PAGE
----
Cornrows are a highly braided type hair style that creates long strands fitted close to the head. It is a hairstyle worn by a wide range of people, from famous musicians to everyday people. Creating cornrows may look like a complex process, but it isn’t as hard as it may seem. It isn’t incredibly easy, but with patience and careful hair styling methods, you and a friend can create cornrows in no time.
Wet your hair and wash it with shampoo. Rinse out the shampoo and use conditioner as well. Towel dry your hair after you are finished and comb it straight.
Use your metal comb to separate your hair into thick strands.
Make your corn row bundles as thick or as narrow as you want and run them in any direction. Corn rows usually run straight along your head from front to back but can be taken anywhere your hair will allow.
Attach hair clips at the ends of each of your corn row bundles except for one to hold them together while you work on braiding each individual row.
Add grease to your hair and brush it through each bundle from scalp to ends. Work it into the hair with gloved hands.
Divide the non-clipped hair bundle into three equal-size sections.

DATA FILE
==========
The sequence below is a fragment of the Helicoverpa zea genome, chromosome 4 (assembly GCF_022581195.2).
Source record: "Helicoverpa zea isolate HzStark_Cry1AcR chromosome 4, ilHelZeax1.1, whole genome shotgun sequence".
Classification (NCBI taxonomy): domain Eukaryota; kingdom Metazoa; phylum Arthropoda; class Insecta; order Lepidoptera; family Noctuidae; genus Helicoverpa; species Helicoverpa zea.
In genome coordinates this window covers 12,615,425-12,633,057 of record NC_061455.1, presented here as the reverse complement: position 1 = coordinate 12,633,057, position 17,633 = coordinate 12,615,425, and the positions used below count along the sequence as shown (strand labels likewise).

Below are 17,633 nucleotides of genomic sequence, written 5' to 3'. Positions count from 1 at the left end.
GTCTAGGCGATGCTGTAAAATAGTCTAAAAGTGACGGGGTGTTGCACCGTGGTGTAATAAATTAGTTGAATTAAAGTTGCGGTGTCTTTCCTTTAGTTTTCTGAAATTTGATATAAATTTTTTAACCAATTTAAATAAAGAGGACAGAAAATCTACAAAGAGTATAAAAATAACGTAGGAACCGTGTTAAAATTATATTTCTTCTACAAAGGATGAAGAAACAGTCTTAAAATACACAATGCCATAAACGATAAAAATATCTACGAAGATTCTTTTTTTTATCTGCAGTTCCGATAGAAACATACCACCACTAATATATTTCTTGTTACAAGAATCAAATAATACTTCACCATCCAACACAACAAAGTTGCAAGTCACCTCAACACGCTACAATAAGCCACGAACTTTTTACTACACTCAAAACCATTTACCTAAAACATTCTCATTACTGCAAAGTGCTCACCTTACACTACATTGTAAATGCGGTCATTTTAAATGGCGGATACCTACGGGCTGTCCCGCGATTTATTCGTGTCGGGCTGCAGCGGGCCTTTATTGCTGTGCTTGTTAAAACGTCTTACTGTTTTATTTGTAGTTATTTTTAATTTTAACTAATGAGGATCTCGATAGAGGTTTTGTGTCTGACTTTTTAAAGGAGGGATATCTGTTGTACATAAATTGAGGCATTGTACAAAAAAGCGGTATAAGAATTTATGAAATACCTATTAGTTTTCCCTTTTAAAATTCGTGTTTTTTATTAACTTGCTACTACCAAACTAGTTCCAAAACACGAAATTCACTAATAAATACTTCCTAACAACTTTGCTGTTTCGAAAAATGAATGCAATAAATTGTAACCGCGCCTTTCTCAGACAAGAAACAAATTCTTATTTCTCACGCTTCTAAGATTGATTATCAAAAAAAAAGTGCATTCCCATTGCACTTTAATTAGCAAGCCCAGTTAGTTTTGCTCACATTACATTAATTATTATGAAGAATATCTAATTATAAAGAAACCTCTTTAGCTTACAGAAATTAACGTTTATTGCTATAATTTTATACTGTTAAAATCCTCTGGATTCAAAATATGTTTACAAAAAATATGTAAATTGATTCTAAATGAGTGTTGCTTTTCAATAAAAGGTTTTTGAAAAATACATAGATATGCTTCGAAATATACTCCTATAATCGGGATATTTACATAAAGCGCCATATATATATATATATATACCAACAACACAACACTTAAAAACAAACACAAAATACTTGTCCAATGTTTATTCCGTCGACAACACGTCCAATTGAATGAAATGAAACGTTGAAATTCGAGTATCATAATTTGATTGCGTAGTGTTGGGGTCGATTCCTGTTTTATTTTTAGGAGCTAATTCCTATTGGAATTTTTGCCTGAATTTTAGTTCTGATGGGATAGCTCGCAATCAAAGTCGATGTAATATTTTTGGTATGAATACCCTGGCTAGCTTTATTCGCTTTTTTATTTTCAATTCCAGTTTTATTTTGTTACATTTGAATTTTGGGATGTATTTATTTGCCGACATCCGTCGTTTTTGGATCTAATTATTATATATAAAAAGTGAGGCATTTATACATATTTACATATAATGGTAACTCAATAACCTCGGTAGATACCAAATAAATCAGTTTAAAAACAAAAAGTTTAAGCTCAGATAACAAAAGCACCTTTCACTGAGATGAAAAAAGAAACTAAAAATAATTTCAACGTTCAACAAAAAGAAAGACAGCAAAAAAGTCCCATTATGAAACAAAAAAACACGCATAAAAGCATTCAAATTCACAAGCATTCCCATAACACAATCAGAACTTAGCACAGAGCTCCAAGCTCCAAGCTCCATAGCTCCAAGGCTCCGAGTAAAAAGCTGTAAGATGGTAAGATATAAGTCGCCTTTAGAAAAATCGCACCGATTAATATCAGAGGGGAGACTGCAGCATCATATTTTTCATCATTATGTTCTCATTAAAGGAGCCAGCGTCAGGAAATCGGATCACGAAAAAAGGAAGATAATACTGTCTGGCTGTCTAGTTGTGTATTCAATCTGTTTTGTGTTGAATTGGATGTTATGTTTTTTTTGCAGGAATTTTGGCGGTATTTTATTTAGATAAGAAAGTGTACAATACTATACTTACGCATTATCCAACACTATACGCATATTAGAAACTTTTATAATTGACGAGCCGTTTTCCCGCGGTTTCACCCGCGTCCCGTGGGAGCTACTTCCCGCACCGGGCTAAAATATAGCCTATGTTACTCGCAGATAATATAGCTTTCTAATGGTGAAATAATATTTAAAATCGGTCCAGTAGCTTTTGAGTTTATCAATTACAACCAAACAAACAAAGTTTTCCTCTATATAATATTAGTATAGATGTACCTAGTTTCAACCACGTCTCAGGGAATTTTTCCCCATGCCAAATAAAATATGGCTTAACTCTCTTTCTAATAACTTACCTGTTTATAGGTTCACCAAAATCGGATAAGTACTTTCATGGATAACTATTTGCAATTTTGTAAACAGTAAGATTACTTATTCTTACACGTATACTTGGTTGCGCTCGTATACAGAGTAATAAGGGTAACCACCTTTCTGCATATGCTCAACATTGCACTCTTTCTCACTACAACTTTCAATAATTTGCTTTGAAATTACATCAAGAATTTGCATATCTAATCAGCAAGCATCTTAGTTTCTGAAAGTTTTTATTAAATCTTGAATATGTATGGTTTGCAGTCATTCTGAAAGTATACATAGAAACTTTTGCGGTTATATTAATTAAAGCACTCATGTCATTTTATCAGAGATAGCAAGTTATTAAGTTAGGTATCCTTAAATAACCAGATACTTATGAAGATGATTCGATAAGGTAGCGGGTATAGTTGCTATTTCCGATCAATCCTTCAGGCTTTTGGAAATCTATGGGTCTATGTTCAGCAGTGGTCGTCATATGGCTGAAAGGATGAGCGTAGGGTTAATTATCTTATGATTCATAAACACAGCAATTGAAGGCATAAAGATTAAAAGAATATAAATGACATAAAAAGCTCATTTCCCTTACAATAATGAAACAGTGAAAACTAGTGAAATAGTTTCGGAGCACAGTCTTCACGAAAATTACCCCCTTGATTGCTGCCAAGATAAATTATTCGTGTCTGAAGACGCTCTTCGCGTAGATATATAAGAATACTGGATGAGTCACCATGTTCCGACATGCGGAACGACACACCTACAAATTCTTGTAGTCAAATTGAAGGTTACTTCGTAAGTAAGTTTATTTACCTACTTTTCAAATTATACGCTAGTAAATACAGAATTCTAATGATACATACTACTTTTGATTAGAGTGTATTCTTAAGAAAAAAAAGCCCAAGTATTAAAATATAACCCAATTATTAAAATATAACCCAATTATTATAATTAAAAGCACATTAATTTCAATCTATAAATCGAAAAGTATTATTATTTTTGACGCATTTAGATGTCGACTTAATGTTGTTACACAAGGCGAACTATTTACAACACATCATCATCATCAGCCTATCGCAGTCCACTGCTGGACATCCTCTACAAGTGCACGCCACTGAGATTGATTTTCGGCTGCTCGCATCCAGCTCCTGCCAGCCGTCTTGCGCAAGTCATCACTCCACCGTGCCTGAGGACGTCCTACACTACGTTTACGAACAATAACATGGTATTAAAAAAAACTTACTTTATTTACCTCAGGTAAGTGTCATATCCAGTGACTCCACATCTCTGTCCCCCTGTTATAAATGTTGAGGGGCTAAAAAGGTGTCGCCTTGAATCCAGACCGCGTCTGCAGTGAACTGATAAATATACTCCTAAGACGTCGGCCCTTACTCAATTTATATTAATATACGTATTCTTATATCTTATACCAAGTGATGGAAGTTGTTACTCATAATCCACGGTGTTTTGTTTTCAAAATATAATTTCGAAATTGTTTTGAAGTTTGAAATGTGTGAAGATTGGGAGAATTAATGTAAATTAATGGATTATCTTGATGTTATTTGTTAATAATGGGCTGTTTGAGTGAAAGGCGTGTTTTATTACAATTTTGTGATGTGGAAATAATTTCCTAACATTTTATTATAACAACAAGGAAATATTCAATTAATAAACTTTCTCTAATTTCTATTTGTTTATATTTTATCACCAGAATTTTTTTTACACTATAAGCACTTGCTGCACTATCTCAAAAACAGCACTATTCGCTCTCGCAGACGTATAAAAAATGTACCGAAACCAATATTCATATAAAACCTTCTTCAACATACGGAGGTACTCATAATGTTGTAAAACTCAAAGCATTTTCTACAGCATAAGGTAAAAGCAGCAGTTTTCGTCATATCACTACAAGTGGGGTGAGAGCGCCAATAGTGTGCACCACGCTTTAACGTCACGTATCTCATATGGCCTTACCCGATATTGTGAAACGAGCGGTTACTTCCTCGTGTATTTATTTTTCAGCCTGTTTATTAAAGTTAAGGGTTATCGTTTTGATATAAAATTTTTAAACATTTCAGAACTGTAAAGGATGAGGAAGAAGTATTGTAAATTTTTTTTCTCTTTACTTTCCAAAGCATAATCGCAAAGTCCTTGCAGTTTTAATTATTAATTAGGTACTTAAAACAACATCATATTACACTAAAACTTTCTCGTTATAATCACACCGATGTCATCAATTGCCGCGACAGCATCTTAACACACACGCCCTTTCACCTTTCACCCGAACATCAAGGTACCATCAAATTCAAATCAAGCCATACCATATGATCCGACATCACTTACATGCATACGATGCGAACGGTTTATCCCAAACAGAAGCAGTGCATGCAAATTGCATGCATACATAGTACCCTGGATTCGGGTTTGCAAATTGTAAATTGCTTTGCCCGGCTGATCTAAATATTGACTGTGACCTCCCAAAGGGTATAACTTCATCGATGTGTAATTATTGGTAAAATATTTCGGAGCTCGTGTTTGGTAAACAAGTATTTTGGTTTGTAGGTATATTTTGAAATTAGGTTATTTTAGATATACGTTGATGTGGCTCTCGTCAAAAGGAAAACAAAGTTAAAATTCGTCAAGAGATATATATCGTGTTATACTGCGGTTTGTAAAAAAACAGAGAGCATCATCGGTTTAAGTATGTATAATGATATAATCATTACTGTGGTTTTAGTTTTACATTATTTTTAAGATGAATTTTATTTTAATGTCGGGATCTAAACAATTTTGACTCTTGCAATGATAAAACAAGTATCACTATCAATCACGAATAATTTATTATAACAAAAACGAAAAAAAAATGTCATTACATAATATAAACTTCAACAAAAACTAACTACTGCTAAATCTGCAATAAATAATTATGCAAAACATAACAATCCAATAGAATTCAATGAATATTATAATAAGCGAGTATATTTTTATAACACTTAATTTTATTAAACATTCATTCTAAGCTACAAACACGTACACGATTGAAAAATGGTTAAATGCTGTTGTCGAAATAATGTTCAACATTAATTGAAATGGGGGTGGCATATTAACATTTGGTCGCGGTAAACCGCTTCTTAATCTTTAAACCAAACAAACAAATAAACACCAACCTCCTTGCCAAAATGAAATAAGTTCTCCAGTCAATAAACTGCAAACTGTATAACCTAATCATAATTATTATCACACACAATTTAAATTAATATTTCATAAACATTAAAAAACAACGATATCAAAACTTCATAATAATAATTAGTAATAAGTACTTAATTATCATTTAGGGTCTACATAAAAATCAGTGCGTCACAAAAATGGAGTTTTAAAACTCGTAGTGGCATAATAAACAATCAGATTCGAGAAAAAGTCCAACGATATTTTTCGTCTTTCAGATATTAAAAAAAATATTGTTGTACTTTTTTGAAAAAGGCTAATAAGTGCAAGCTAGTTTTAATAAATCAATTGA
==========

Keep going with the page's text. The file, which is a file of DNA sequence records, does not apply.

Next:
Take the middle stand and move it over the left strand. Now take the left hand strand and move it over the right hand strand to create a single braid. Tighten the braid by pulling it down to the beginning of your hair bundle.
Repeat this braiding process with the new strand positions, always moving whatever strand is in the middle over the left and whatever strand was the left strand over the right. Continue to pick up new hair in your bundle as you braid to make sure you have enough hair to continue braiding.
Continue to weave until you reach the end of the strand. Braid the ends of your strands together to finish.
Remove the hair clip from another cornrow bundle and repeat the braiding process. Braid each strand in the same way to complete your cornrows.
Eric Benac began writing professionally in 2001. After working as an editor at Alpena Community College in Michigan and receiving his Associate of Journalism, he received a Bachelor of Science in English and a Master of Arts in writing from Northern Michigan University in Marquette.